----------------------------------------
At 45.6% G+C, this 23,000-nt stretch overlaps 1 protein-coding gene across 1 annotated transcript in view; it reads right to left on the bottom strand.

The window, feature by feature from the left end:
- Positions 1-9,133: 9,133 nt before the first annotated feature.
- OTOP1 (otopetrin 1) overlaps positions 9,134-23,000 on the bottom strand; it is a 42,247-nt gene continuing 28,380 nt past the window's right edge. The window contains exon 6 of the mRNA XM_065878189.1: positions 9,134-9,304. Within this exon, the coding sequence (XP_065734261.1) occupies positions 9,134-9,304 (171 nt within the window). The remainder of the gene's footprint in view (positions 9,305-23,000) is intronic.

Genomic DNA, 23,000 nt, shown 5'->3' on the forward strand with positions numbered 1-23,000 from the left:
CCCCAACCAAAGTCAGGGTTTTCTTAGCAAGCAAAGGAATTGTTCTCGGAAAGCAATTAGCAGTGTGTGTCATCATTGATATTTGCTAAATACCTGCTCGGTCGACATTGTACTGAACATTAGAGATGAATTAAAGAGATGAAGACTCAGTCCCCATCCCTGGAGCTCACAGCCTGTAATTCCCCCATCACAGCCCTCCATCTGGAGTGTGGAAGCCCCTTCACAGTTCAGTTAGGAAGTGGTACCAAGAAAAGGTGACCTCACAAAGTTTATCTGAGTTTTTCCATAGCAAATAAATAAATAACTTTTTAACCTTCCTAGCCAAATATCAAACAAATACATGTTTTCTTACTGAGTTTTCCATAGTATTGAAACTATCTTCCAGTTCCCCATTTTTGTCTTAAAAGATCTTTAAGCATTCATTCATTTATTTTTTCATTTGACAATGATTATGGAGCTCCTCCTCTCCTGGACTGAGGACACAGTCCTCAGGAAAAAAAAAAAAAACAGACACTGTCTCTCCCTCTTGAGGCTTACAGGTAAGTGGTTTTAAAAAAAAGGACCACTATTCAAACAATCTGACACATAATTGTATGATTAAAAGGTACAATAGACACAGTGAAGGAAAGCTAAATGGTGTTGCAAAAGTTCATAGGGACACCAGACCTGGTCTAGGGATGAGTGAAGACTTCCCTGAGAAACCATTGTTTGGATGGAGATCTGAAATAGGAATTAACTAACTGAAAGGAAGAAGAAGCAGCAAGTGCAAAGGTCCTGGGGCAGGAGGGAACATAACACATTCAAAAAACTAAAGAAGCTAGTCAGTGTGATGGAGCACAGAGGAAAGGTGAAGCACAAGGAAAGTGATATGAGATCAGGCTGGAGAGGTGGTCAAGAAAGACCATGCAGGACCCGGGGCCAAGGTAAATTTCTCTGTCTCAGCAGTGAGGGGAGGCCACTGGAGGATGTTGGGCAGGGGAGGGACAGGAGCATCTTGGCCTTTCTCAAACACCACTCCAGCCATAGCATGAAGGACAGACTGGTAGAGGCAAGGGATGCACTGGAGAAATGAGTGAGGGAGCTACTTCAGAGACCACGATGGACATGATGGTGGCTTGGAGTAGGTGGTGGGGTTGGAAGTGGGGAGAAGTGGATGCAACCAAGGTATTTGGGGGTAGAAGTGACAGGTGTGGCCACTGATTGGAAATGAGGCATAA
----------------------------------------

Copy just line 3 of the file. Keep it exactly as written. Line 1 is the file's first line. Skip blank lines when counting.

- Positions 1-9,133: 9,133 nt before the first annotated feature.